Ageism is a controversial subject that most industries are guilty of in some shape or form. Ageism can also be referred to as ‘age discrimination’ and involves a candidate or employee being treated unfairly because of their age. Recently there has been a negative buzz surrounding RTE,who have been ordered by The Workplace Relations Commission to pay 50,000 euro to their former employee, Valerie Cox, who says she was unfairly discriminated against due to her age.
At the hearing in March 2016, Valerie told the WRC adjudication that once her full-time contract was terminated when she turned 65, she was told that she would continue to be on the roster for a non-formal working contract. Valerie went abroad for several months and on return was informed that she was not allowed to return to work as her contract had ended. She argued with RTE that even though her full-time contract had ended in March 2016, she was still entitled to work on her irregular contract. RTE argued back, claiming that retirement age for Valerie was set out in the employee handbook and that the compulsory retirement age recognised the dignity and respect due to all employees and avoided disputes regarding capacity and underperformance.
After checking the employee handbook, the Adjudication Officer said it was clear that the staff handbook does provide for working beyond 65 years. Valerie still says that RTE had been a great employer for the many years she worked there but didn’t want to let the issue slide as she is concerned about the increasing problem of ageism in Ireland and she has a reason to be worried. There are ageist experiences coming from not only Ireland but from all sides of the world.
Age discrimination is prevalent for both young and older workers. Younger employees are sometimes looked upon as not having enough industry experience due to their age and some companies assume older employees will be more of a hindrance than a help. Ageism is illegal and will have serious implications to your company. This can include loss of productivity from other employees who may notice the discrimination happening, creating a hostile working environment.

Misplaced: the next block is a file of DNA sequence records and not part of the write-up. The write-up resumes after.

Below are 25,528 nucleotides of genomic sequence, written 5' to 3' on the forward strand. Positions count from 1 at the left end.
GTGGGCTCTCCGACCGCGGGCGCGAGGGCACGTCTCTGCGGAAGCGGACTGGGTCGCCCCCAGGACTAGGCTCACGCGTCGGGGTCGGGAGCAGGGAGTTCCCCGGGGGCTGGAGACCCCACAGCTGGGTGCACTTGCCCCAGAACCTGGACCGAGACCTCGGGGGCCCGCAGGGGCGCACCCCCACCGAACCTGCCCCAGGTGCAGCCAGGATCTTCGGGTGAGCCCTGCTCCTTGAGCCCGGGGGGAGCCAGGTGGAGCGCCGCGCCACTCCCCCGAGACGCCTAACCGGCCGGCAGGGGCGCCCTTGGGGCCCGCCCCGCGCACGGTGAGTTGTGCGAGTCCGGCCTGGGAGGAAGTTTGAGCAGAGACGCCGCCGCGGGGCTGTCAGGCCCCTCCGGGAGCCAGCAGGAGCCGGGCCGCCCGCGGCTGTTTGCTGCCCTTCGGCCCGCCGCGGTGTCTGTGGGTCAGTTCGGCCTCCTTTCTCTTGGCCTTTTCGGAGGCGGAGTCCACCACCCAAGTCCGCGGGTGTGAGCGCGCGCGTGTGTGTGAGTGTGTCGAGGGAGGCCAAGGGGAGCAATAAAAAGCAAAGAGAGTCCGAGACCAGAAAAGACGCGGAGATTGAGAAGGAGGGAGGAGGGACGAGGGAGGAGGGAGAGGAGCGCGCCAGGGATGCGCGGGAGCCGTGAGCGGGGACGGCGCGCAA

Discriminating against employees because of their age will result in your company losing out on their expertise if they are asked to leave, while other staff members may feel so strongly about the discrimination that they may also decide to leave your company, resulting in a loss of talented employees. These are only some of the consequences of ageism in the workplace, and so here are some tips to help you ensure your company avoids ageism accusations.
You should show all employees that you value and respect them, encouraging them to reach their full potential in your company. This can be done by offering training to everyone in the workforce, with training opportunities being relevant for all ages and some of the development programs focusing on increased productivity and positive attitudes towards work. Have a separate program for managers who are known for being biased against workers. Make it clear that every worker should be given an opportunity to prove themselves and if you see any stereotyping going on then there will be serious consequences.
When hiring new recruits, ensure the job advertisement sent out has appropriate language and doesn’t imply that workers must be of a certain age, gender and so on. You must ensure that the best person for the job is hired, regardless of their age.
If your company needs to downsize, make sure that you do so fairly. Don’t just focus on younger workers because you think they may stay longer or may have more work productivity. The process should be carefully thought out and fair, and even though this process might take longer, it will be worth it to avoid the serious implications that come from age discrimination.
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